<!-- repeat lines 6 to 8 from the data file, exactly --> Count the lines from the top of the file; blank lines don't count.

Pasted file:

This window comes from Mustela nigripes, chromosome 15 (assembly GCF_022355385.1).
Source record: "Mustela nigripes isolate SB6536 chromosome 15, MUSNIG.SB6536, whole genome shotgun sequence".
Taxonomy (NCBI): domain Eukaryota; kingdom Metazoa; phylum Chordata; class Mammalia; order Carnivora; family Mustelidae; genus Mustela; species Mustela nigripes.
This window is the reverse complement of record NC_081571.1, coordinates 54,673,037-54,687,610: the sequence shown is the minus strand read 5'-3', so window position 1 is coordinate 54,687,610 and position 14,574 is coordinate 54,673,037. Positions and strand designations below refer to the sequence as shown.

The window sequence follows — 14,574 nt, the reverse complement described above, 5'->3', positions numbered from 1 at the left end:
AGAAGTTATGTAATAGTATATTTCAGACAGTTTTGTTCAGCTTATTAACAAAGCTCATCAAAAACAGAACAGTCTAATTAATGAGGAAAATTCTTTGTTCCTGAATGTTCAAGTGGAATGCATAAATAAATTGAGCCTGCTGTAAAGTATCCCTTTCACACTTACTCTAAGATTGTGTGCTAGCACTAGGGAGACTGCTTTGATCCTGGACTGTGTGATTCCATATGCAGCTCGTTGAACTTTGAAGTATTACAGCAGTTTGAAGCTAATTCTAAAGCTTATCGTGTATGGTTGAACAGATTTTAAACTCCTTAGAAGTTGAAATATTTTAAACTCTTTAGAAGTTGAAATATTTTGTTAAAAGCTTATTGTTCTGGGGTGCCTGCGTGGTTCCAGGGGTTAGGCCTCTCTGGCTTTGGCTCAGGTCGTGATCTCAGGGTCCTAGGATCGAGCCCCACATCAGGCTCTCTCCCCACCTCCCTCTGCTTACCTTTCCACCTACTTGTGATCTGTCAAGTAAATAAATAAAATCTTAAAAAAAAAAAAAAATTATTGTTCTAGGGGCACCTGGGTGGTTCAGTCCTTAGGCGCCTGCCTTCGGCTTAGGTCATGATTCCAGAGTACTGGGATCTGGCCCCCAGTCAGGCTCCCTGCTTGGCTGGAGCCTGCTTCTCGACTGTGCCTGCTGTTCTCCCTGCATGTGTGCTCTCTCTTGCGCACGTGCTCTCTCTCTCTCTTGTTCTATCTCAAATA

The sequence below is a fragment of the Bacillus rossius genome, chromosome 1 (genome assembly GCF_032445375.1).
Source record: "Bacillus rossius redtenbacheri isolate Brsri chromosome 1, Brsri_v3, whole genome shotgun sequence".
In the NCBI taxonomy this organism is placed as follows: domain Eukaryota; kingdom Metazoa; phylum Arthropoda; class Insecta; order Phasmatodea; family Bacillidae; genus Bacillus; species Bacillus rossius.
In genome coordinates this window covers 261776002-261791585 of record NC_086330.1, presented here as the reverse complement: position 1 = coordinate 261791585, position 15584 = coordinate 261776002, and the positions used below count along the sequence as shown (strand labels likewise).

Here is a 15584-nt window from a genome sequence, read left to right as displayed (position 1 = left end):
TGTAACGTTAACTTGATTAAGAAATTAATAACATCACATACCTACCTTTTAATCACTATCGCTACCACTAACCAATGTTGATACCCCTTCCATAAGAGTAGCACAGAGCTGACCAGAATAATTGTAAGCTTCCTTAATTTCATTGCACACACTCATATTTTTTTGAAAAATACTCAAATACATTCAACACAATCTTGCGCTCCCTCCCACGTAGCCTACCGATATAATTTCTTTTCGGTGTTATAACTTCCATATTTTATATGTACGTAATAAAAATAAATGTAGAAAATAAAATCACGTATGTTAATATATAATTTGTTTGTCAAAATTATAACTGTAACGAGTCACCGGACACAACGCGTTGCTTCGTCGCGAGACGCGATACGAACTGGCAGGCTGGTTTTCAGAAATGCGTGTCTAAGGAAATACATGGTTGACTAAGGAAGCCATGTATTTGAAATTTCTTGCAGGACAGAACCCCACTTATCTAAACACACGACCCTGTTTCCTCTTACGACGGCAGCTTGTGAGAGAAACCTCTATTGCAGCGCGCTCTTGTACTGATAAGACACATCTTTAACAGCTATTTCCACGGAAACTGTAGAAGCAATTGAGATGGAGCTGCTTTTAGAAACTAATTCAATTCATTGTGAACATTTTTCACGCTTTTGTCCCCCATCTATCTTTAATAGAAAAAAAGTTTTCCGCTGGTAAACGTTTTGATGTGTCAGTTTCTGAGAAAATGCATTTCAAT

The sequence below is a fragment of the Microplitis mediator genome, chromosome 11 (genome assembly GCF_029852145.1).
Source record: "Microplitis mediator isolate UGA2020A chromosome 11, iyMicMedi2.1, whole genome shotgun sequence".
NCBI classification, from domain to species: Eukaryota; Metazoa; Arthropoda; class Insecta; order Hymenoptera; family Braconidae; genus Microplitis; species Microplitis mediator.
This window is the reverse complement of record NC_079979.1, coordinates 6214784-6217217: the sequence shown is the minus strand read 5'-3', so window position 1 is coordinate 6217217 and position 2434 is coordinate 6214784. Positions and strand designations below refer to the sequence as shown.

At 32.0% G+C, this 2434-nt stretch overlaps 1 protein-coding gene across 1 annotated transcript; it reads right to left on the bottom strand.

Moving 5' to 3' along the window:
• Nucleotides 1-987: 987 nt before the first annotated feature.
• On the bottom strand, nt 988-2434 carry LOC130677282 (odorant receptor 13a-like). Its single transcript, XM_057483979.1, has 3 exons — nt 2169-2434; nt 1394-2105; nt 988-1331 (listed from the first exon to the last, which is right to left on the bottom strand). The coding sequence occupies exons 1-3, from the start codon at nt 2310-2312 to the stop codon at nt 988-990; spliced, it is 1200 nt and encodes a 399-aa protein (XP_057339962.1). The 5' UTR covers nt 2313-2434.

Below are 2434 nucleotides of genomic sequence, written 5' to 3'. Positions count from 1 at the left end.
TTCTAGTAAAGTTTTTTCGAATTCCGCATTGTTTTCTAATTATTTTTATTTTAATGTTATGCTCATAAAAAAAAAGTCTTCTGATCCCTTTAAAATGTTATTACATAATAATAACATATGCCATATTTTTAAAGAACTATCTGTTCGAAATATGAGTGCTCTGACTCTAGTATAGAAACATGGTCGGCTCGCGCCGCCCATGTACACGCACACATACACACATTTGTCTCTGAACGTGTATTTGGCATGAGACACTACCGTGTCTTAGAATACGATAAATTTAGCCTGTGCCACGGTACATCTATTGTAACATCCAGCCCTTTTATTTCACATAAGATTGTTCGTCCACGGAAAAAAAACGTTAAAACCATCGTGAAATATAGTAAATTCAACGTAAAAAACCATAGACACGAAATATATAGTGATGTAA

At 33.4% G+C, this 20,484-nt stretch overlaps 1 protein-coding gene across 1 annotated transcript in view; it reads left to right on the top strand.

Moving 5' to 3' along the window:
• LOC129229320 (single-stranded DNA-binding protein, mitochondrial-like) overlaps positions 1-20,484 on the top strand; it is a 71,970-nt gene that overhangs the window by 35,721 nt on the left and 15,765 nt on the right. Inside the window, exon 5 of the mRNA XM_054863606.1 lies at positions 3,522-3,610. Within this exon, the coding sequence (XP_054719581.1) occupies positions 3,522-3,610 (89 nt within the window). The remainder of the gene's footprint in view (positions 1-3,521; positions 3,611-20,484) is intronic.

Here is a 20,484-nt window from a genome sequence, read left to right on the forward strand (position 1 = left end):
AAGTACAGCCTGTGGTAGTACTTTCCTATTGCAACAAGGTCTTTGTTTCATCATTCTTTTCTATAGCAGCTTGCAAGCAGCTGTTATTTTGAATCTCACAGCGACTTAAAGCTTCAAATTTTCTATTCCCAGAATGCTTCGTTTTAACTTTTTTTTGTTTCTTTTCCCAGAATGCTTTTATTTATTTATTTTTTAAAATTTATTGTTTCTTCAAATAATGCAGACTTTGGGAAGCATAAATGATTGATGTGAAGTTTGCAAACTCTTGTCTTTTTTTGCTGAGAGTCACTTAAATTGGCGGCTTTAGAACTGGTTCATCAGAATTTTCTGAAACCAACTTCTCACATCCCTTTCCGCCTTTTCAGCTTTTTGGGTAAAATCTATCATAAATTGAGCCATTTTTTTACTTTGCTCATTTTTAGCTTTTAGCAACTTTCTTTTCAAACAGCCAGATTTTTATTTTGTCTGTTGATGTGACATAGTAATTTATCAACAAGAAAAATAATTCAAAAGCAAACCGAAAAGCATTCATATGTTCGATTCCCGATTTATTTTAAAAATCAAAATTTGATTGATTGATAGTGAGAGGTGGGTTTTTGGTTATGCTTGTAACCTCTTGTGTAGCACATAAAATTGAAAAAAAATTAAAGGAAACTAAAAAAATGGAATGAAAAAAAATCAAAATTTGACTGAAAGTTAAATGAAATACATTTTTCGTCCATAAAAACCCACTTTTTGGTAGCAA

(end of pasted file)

AGAAGTTATGTAATAGTATATTTCAGACAGTTTTGTTCAGCTTATTAACAAAGCTCATCAAAAACAGAACAGTCTAATTAATGAGGAAAATTCTTTGTTCCTGAATGTTCAAGTGGAATGCATAAATAAATTGAGCCTGCTGTAAAGTATCCCTTTCACACTTACTCTAAGATTGTGTGCTAGCACTAGGGAGACTGCTTTGATCCTGGACTGTGTGATTCCATATGCAGCTCGTTGAACTTTGAAGTATTACAGCAGTTTGAAGCTAATTCTAAAGCTTATCGTGTATGGTTGAACAGATTTTAAACTCCTTAGAAGTTGAAATATTTTAAACTCTTTAGAAGTTGAAATATTTTGTTAAAAGCTTATTGTTCTGGGGTGCCTGCGTGGTTCCAGGGGTTAGGCCTCTCTGGCTTTGGCTCAGGTCGTGATCTCAGGGTCCTAGGATCGAGCCCCACATCAGGCTCTCTCCCCACCTCCCTCTGCTTACCTTTCCACCTACTTGTGATCTGTCAAGTAAATAAATAAAATCTTAAAAAAAAAAAAAAATTATTGTTCTAGGGGCACCTGGGTGGTTCAGTCCTTAGGCGCCTGCCTTCGGCTTAGGTCATGATTCCAGAGTACTGGGATCTGGCCCCCAGTCAGGCTCCCTGCTTGGCTGGAGCCTGCTTCTCGACTGTGCCTGCTGTTCTCCCTGCATGTGTGCTCTCTCTTGCGCACGTGCTCTCTCTCTCTCTTGTTCTATCTCAAATA

The sequence below is a fragment of the Bacillus rossius genome, chromosome 1 (genome assembly GCF_032445375.1).
Source record: "Bacillus rossius redtenbacheri isolate Brsri chromosome 1, Brsri_v3, whole genome shotgun sequence".